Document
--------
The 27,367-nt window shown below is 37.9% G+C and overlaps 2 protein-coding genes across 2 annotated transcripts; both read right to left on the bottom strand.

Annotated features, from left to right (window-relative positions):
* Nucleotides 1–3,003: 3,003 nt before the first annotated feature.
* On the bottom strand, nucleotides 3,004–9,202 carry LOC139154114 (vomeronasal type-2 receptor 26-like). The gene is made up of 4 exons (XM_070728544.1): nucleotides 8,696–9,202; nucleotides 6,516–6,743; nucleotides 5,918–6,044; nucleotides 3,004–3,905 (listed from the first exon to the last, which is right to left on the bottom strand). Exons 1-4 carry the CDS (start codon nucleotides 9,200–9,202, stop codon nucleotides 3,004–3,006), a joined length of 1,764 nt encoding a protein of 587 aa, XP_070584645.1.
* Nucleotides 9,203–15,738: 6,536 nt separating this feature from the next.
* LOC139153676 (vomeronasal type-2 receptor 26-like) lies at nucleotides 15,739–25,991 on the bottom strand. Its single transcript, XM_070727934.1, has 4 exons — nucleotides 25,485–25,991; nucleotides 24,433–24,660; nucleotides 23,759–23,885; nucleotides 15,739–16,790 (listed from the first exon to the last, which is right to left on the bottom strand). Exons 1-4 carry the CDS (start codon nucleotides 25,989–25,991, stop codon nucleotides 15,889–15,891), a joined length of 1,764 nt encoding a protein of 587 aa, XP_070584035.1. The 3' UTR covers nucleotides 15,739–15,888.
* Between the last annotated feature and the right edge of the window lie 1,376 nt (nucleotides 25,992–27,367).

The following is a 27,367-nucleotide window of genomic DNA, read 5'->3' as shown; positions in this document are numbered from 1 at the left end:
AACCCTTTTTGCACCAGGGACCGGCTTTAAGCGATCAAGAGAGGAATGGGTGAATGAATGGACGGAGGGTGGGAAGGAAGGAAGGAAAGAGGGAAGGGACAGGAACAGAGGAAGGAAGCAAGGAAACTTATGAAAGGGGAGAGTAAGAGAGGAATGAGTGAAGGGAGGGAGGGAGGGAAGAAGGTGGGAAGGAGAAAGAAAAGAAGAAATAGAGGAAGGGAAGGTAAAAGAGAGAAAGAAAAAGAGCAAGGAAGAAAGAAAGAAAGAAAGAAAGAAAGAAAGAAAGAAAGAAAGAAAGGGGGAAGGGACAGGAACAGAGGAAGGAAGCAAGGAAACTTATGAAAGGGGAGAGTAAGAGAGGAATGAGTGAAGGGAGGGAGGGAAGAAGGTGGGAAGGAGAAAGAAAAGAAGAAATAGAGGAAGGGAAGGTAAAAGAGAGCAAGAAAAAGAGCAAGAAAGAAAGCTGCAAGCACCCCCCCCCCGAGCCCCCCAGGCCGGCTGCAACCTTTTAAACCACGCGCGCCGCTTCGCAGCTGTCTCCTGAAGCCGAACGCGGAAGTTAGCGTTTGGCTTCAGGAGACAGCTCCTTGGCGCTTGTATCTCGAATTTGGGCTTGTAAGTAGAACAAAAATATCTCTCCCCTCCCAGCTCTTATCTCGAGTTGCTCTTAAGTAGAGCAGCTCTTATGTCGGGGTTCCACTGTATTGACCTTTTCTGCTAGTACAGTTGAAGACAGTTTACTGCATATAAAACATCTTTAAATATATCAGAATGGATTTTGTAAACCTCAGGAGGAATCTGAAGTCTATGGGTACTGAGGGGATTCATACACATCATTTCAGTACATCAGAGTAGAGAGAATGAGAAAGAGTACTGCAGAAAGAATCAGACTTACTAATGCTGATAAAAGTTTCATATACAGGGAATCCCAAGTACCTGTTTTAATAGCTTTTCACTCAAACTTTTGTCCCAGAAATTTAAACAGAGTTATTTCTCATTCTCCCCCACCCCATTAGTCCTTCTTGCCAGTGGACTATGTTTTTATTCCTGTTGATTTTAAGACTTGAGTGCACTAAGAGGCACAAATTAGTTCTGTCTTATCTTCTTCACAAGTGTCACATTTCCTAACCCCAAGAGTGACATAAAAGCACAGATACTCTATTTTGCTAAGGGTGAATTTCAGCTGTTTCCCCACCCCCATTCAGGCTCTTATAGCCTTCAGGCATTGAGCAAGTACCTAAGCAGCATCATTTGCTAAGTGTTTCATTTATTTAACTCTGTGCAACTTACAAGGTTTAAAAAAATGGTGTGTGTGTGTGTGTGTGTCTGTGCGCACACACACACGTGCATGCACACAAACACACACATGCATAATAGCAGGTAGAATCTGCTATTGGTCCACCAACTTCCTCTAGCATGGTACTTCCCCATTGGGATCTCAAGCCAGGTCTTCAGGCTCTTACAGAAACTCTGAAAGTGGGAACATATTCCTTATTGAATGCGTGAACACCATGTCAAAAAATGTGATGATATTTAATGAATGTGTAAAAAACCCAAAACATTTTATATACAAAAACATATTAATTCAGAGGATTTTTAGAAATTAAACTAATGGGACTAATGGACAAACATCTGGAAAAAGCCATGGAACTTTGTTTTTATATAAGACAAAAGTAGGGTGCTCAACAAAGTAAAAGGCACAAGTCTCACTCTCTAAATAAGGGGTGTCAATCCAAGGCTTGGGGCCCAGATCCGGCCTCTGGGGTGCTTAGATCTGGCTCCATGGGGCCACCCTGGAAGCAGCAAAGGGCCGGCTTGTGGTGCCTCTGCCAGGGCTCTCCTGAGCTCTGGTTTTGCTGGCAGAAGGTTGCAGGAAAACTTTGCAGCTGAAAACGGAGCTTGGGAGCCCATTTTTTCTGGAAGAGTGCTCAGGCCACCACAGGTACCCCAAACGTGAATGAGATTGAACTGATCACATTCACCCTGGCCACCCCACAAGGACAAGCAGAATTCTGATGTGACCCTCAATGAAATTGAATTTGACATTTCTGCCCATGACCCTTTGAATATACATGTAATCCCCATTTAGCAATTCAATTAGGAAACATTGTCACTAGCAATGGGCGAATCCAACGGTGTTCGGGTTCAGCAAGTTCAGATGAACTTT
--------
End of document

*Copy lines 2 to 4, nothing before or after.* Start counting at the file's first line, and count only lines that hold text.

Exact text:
Annotated features, from left to right (window-relative positions):
* Nucleotides 1–3,003: 3,003 nt before the first annotated feature.
* On the bottom strand, nucleotides 3,004–9,202 carry LOC139154114 (vomeronasal type-2 receptor 26-like). The gene is made up of 4 exons (XM_070728544.1): nucleotides 8,696–9,202; nucleotides 6,516–6,743; nucleotides 5,918–6,044; nucleotides 3,004–3,905 (listed from the first exon to the last, which is right to left on the bottom strand). Exons 1-4 carry the CDS (start codon nucleotides 9,200–9,202, stop codon nucleotides 3,004–3,006), a joined length of 1,764 nt encoding a protein of 587 aa, XP_070584645.1.